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ARROW Review: ‘This Is Your Sword’ and a Really Bad Plan

ARROW Review: ‘This Is Your Sword’ and a Really Bad Plan

This is a review/recap of a show. This means there’s going to be SPOILERS. If you haven’t seen Arrow S3 E22, I would recommend holding off reading this until you have. You’ve been warned.

The Scottish poet Robert Burns coined the phrase “The best laid plans of mice and men aft gang agley,” meaning even the plans with the best of intentions can go boobs up. To say nothing of the mice plans at work, all the plans by men in this week’s Arrow, the penultimate episode of Season 3 “This Is Your Sword,” proved to be pretty poorly thought out and easily foiled. Also, it featured two female characters who had men they trust/used to trust decide what’s best for them without any input from them. So, real great stuff going on here, but with the season almost over, it couldn’t be all wine and roses on this show, could it?

So, remember how Oliver really made everybody think he had completely lost his soul and had given himself over fully to Ra’s al Ghul? Well, I, and probably a million other people, thought that was probably a liiiiiittle too convenient and quick for someone who survived “five years in hell.” And guess what — We were right! We’re schmarties. You know who else can see through all of that? Ra’s al Ghul, turns out. Booooooy.

Let’s get the flashback crap out of the way first: Akio is dying and Maseo and Tatsu are justifiably panicked. As Hong Kong falls apart because of Shrieve’s Alpha and Omega virus, the Yamashiros along with Oliver make their way to a pharmacy. Akio’s incessantly bloody nose tells them the inoculate didn’t work on him and he’s probably going to need more than penicillin. Oliver and Maseo decide to find Shrieve and make him give them the cure, which they’re just assuming exists. They get to Shrieve pretty darned easily and shoot him in the arm and take what he tells them is the cure back to Akio, who has essentially already died in Tatsu’s arms (tonight, must have been something she said) and Shrieve laughs and says there’s no cure, and what they have is just insulin because he’s a diabetic. He lights a cigar like a real asshole.


In Nanda Parbat, Oliver is having dinner with his wife-to-be Nyssa and her psychopath father. Ra’s wants Starling City leveled using the Alpha and Omega virus and wants him to do it ASAP. We find out that Maseo is the one who gave Ra’s the virus in the first place, as a trade-off for him joining the League. He was distraught, after all; what could he do? Well, I mean, not give a devastating chemical weapon to the head of the world’s largest terrorist ring, I GUESS. Nyssa, obviously, doesn’t want to marry Oliver at all, but Ra’s tells her she has no say in the matter at all, and if she refuses, she will endure the suffering of 1,000 deaths. That can be an empty threat, but dude has a Lazarus pit; he could make her literally die 1,000 deaths.

But, Oliver isn’t quite as gung-ho for the Starling destruction as you might thing; he goes outside to think, saying that he’s prepared to become Ra’s al Ghul but not prepared to become a married man. He needs some time, you understand. BUT, he doesn’t go sit alone; Malcolm Merlyn joins him. It seems they’ve been in cahoots this whole time, ever since it became apparent that the League would never let Oliver NOT become the new Ra’s. They thought they’d have a lot more time for Oliver to systematically dismantle the League from the inside before Ra’s would deploy the virus. But now they have to speed the timeline way up. Oliver’s going to need assistance, but Diggle, Felicity, and Laurel will never believe Merlyn, will they?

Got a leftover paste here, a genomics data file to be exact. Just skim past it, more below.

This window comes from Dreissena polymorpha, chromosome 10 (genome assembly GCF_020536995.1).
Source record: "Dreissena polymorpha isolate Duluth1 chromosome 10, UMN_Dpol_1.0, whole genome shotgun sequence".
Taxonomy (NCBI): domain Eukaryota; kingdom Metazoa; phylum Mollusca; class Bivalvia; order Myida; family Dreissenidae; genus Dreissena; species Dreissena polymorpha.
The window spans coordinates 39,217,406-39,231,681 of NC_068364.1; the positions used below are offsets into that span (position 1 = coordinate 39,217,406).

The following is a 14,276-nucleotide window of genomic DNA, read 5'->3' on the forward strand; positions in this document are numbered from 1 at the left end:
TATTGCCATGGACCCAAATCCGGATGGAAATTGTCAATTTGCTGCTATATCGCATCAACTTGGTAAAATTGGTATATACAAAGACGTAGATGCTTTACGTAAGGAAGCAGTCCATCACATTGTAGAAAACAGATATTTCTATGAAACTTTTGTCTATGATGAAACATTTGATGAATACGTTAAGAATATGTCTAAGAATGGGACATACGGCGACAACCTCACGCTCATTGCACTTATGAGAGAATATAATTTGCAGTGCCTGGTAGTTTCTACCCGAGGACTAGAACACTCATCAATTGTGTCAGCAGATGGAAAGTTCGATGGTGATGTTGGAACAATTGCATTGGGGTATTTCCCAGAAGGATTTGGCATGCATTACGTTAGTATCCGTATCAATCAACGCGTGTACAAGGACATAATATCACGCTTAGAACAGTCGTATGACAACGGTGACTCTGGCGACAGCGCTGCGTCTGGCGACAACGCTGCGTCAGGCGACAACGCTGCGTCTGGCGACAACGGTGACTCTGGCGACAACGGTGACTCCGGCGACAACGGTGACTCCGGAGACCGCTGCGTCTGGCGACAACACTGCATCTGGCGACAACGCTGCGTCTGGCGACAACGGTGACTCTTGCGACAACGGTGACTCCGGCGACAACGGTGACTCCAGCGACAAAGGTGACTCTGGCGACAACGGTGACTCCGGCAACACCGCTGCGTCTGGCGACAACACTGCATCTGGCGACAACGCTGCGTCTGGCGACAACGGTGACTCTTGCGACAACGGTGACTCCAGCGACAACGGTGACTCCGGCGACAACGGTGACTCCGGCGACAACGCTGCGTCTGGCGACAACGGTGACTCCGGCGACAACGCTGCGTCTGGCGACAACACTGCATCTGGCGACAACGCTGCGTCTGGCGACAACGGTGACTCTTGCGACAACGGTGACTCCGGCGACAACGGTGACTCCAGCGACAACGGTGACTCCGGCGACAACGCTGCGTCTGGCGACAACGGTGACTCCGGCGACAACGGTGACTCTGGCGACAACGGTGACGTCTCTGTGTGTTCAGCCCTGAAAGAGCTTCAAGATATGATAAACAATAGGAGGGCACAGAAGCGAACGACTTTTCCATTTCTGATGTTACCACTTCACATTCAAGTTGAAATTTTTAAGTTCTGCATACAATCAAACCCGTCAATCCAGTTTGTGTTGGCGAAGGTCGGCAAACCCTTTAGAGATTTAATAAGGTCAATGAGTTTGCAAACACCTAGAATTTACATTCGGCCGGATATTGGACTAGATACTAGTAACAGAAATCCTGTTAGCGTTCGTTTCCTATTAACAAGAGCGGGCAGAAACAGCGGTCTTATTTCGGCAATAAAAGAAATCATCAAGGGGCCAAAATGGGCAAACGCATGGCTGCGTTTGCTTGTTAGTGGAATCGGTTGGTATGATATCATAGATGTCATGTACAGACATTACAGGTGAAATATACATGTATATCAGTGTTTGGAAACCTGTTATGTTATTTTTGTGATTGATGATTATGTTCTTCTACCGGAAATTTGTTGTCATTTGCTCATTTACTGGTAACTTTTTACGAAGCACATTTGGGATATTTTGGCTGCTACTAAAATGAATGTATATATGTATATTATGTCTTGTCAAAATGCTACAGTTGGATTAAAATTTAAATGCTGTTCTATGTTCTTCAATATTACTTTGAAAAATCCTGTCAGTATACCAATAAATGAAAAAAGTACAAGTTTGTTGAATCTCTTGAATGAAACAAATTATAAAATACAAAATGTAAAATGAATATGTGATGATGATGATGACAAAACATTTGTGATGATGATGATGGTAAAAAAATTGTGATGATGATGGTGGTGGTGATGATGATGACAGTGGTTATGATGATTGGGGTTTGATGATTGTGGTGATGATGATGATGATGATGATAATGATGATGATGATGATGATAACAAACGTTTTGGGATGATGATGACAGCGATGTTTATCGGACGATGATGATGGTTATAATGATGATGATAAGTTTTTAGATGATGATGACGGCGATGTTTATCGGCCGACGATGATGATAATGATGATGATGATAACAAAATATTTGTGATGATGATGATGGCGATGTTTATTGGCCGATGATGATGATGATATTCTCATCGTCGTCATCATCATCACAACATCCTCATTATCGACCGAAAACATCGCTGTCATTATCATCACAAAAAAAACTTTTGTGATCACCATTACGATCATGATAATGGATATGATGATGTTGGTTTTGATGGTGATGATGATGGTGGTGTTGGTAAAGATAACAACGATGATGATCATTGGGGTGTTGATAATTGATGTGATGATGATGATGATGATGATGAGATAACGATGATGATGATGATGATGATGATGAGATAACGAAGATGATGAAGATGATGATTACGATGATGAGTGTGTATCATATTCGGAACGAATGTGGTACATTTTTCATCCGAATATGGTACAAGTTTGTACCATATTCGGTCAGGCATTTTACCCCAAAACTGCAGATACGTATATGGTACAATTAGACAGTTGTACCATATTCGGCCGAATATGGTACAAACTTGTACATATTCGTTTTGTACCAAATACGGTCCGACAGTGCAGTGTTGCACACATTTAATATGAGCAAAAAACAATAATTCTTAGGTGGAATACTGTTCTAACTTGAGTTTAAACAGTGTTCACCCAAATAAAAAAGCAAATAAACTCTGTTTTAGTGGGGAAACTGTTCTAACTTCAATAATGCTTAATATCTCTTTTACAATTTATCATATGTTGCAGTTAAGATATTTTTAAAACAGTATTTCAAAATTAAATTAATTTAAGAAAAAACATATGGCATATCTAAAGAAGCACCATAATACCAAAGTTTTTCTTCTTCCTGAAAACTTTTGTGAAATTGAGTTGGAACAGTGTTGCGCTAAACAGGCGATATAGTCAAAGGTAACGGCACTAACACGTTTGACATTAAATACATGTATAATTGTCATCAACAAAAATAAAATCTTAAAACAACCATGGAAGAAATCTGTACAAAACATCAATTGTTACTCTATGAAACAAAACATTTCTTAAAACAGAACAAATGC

SIDEBAR: At Wondercon, Andrew Kreisberg was asked about the pronunciation of Ra’s in this series, why some people say Raysh and some people say Roz. His response was that the name is Raysh, and has been so in the comics forever, but the Nolan movies pronounced in Roz, so instead of ignoring that or confusing people, they decided that anyone on the side of Raysh will pronounce it that way and anyone against him will pronounce it Roz. Oliver in this episode says “Raysh” when talking to Ra’s, but when he goes outside to talk to Merlyn, he pronounces it Roz again. This is about as stupid as anything could be.


Back in Starling City, Thea is getting ready to go find Roy. Merlyn (who can apparently apparate between Starling and Nanda Parbat within seconds) ultimately tells her she should go, which raises a couple red flags in Thea, but she laughs them off and heads to see Roy. Roy is working at an auto body shop in some other city and he’s going by the name Jason. He’s surprised to see Thea but not unhappy and the two go back to his place, wasting no time at all. She gives him his red Arsenal suit which Merlyn SOMEHOW (he is a magician after all) got from Starling’s evidence locker. They spend the next huge amount of time in bed and Roy asks what happened to make her come looking for him. She tells him the whole story (well, the abridged version) and he says her M.O. is to run away when faced with a problem. But she still wants to be with him. The next morning, Thea wakes up and Roy is gone, leaving a note saying she should return to Starling, and he’s left her the Arsenal costume because “red looked better on her anyway.”